It has been one month since San Francisco 49ers quarterback Colin Kaepernick decided not to stand during the national anthem before a preseason NFL game against the Green Bay Packers, stating, “I am not going to stand up to show pride in a flag for a country that oppresses black people and people of color.” Four weeks and it is still the story dominating football as his protest gains followers and detractors with each passing day. He might be the most disliked player in the league, but he’s also become the most talked-about athlete in American sports. It doesn’t make a difference whether or not his team had a game or not; you can’t deny Kaepernick and his protest has become one of the biggest stories of 2016.
And his influence is growing.
First there were people who doubted his intentions, who said he’s just a spoiled rich athlete. He countered that by donating $1 million to organizations who are fighting racial injustice and police brutality. Everybody from Donald Trump to Clemson head coach Dabo Swinney weighed in. Former Chicago Bears coach Mike Ditka told him to “get the hell out” of America. Tim Tebow, the Heisman-winning quarterback whose short NFL career has turned into a stint in minor league baseball – and who was best-known for also taking a knee of his own – said of Kaepernick’s protest, “It’s all about standing for it the right way.” Kid Rock, who has been criticized in the past for flying the Confederate flag at his concerts, offered up even less-nuanced thoughts on the quarterback.
Kaepernick, meanwhile, has remained steadfast. “I’ve been very blessed to be in this position and be able to make the kind of money I do,” he told reporters after a recent game. “I have to help these communities. It’s not right that they’re not put in the position to succeed or given those opportunities to succeed.”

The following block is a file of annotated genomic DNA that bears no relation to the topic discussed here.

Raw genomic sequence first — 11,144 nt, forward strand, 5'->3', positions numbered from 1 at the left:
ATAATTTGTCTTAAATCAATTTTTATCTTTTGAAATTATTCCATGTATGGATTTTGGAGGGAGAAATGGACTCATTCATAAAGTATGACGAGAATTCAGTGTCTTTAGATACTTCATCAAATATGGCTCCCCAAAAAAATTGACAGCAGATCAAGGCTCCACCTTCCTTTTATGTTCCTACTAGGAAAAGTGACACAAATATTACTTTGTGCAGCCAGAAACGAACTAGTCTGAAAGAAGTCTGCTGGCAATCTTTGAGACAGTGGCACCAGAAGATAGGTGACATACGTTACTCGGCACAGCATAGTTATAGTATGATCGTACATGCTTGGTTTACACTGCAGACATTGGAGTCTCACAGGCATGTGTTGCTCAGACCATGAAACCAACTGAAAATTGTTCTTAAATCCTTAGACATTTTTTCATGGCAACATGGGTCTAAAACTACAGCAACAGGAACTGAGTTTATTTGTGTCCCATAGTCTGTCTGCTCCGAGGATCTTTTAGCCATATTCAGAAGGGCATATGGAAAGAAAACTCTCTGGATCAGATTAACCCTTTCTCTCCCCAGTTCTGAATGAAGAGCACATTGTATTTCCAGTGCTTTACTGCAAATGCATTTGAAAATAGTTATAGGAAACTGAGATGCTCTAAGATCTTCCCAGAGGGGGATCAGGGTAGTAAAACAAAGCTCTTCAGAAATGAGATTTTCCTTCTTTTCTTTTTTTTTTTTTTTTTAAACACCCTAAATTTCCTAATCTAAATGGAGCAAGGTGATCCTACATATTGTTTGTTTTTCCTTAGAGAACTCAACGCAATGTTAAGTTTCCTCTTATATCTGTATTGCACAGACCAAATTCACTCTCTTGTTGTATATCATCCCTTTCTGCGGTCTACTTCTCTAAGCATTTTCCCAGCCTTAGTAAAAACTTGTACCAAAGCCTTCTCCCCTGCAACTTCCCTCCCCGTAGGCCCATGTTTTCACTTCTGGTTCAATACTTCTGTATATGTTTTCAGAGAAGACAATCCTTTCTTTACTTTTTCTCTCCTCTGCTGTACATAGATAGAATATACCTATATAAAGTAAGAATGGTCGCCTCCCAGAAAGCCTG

Other athletes from the NFL, college sports and soccer have shown solidarity by either taking a knee or raising a fist during national anthem. The talk before the NBA season starts is how basketball players will also join in the protest. This past weekend, Kaepernick visited players from Castlemont High School before their game. The team gained attention after players kneeled with their fists in the air during the anthem. “You are important, you make a difference, this matters. Everything you do matters,” Kaepernick told them.
Kaepernick came to Oakland, CA. He kneeled on one knee, players laid on their back with hands up during the Anthem. pic.twitter.com/Cae4sTopac
— Kirk Morrison (@kirkmorrison) September 24, 2016
The existence of black athletes in American sports has always been a complicated one. On one hand, you have predominantly white fanbases telling them to just “shut up and play,” and on the other, there’s an idea that if you’re black in America and you have a voice, and/or money, you are obligated to participate in the uplift. As the protests continue, few players have come to experience this quite like Carolina Panthers quarterback Cam Newton, who has come under fire for what some people see as not speaking out enough.
Even though Newton has struggled with his place in the current state of athlete activism, many fans and critics fail to take into account that the sport he plays doesn’t offer guaranteed contracts (and NFL players don’t get paid during the off-season). Any endorsement is a welcomed and cherished stream of income to fall back on when Newton’s abilities start to fail him. Despite all of that, the recent police shootings and protests in Charlotte, where Newton plays, appears to have brought out some bit of public retrospection.